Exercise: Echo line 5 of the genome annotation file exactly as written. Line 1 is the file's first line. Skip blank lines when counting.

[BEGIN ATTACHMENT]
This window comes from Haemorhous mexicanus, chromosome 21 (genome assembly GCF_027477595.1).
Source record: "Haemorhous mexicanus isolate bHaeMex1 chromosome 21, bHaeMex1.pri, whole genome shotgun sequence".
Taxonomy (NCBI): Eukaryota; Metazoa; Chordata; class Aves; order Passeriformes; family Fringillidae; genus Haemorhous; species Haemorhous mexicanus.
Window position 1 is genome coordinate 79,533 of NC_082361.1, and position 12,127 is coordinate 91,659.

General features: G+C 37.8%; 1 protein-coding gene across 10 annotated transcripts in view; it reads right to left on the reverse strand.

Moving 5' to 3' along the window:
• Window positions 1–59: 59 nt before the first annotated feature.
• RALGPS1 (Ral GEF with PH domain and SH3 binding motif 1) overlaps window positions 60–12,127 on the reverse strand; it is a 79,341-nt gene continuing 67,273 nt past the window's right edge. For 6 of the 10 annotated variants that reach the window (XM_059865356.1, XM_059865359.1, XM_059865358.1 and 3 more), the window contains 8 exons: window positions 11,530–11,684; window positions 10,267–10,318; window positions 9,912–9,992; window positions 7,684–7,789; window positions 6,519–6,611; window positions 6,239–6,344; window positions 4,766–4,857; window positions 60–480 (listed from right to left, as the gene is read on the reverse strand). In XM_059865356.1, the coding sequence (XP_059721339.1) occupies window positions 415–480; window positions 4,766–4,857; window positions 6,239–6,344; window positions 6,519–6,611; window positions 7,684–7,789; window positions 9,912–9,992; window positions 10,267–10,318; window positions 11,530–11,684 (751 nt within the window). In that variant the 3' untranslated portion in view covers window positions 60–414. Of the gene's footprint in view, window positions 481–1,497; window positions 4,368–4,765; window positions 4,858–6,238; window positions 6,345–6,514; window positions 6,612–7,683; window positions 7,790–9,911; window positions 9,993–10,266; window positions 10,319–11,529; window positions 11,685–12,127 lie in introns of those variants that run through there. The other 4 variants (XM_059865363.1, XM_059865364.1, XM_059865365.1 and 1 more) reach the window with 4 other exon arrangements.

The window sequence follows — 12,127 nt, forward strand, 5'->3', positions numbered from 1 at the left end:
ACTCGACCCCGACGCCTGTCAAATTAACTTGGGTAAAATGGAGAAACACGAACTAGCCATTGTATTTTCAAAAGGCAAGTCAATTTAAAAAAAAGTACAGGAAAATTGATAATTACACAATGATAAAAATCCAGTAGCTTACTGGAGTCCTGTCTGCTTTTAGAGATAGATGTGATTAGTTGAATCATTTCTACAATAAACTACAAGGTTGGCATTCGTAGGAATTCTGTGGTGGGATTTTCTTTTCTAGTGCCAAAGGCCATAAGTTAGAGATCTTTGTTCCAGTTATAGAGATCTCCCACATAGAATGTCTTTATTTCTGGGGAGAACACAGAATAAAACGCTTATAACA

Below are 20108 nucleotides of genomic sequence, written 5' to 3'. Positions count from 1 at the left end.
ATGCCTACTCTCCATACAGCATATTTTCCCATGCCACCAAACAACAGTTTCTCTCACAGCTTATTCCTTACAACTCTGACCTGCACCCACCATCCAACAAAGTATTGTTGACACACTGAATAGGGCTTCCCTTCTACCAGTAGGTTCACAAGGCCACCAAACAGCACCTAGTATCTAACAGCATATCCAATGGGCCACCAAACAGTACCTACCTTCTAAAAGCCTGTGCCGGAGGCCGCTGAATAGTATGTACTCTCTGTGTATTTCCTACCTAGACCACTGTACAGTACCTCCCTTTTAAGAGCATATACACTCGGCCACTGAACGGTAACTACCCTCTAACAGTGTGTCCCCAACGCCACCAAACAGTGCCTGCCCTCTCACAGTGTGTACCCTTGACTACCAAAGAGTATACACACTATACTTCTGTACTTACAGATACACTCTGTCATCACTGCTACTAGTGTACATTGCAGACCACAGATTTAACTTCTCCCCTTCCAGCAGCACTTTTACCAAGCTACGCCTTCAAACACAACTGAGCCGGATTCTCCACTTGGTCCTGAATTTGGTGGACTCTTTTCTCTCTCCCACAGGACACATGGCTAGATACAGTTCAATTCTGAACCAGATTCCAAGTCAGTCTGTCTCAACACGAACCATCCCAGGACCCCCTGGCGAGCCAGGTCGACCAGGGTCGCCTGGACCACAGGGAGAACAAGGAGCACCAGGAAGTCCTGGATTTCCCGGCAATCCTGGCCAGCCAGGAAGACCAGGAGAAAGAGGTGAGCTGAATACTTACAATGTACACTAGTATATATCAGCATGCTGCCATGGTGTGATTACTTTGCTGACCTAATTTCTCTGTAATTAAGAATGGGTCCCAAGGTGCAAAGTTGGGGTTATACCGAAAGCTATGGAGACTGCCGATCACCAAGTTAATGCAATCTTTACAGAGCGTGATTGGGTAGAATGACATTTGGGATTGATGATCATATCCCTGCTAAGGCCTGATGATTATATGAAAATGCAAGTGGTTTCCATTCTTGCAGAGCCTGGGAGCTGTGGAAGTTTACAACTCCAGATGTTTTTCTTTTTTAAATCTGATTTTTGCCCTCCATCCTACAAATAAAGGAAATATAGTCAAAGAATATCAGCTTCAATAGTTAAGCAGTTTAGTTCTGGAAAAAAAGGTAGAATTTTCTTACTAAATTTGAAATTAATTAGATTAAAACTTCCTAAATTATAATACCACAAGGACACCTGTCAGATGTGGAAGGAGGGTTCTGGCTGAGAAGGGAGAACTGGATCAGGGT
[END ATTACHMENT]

General features: G+C 37.8%; 1 protein-coding gene across 10 annotated transcripts in view; it reads right to left on the reverse strand.